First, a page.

A week ago, I listened to a speaker at the Glen Canyon lecture series, William DeBuys, discuss the impacts of climate change on the world in general but specifically on the Southwest, which my uncle often referred to as “God’s Country.” The news is dire, and “even if all greenhouse gas emissions were halted immediately, Earth’s climate would continue warming for at least another generation.”
We are not looking at global warming, as we once called it, but at episodes of catastrophic weather events — droughts, massive fires, tornado outbreaks, severe freezes and blizzards.
There is a small squirrel — the Mt .Graham red squirrel — that lives in a very limited environment, the Pinaleno Mountains near Tucson. It survives high up in the mountains, isolated from other squirrel populations by the lack of contiguous forest. When the Mt. Graham Astrophysical Site was first proposed in the late 1980s, there was great concern over the fate of this small squirrel. Would its construction and subsequent human traffic disrupt the habitat to the point where the squirrel became extinct? A monitoring program was established concurrent with construction and use of the facilities.
It turns out that the squirrel’s fate depended as much on available food as on an undisturbed habitat. Populations fluctuated as the food supply increased or decreased. Now in 2012, the major factors affecting the fate of the Mt. Graham Red Squirrel are drought, fire and insect infestation, all of which are making far greater inroads in destroying its habitat than a research facility.
Why should we as Christians care about a small squirrel that most of us will never see? Just as the squirrel lives in an island home, so do we. When the earth loses much of its habitable area, where will we go? Will we have found ways to colonize other planets? Will we have come to our senses before that happens and work to restore the earth as a healthy planet for future generations?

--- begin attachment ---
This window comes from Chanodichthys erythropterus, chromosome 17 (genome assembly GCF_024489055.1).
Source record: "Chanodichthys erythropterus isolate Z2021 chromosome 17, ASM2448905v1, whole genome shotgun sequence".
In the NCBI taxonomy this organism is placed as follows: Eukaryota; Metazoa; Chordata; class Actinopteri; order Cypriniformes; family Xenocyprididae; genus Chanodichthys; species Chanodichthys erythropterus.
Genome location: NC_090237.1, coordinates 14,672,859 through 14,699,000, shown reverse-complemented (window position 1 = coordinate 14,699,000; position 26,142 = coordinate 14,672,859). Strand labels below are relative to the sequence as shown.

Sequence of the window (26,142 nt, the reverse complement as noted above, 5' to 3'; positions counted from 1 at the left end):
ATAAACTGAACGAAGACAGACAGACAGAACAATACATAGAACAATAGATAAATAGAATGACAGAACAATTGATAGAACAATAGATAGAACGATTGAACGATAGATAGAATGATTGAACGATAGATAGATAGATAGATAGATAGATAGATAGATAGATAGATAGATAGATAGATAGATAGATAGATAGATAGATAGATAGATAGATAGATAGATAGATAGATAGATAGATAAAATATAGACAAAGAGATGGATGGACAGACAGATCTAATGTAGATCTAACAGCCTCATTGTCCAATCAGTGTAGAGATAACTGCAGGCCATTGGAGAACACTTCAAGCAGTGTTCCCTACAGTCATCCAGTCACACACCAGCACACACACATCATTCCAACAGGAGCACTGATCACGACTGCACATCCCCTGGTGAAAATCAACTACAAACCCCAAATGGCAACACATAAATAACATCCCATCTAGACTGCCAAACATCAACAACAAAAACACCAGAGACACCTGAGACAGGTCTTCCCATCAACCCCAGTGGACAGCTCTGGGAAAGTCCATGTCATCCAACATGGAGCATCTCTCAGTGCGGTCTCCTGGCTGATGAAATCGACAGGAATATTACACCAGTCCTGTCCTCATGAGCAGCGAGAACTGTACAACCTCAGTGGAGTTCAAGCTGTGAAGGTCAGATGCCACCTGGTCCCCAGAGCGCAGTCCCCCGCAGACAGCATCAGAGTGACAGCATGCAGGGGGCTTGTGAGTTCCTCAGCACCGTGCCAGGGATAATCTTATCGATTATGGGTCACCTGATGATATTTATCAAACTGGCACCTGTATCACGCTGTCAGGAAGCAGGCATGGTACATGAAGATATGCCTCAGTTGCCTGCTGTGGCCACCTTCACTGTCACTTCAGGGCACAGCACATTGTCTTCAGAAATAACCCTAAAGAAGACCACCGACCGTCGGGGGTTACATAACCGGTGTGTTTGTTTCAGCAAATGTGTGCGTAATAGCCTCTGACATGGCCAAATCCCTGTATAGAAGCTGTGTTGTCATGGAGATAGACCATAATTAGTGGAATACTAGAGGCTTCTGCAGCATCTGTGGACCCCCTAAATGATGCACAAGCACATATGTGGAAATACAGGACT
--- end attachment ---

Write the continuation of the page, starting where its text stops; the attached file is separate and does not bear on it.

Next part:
“The earth is the Lord’s and all that is in it, the world and those that live in it.”
The first verse of Psalm 24 reminds us that the earth is not ours, but God’s. We are here as caretakers of this precious gift from God, its creatures, seas and land, and ourselves. We should be protecting it, using it carefully, and thinking about our impact as we take advantage of all its resources. Instead, we see our world and all its resources as ours to plunder, heedless of the impact on its survival. Is that really what God wants us to do?
This is the time of year when many communities and churches celebrate the gifts of the earth with county fairs, harvest celebrations and our own Day of Thanksgiving. Whether we believe that the earth was created by God in six days, or evolved over a period of 4 billion years, we need to think about how we use this amazing gift, this earth, our island home.
Jody Gebhardt is the parish administrator for St. David’s Episcopal Church.
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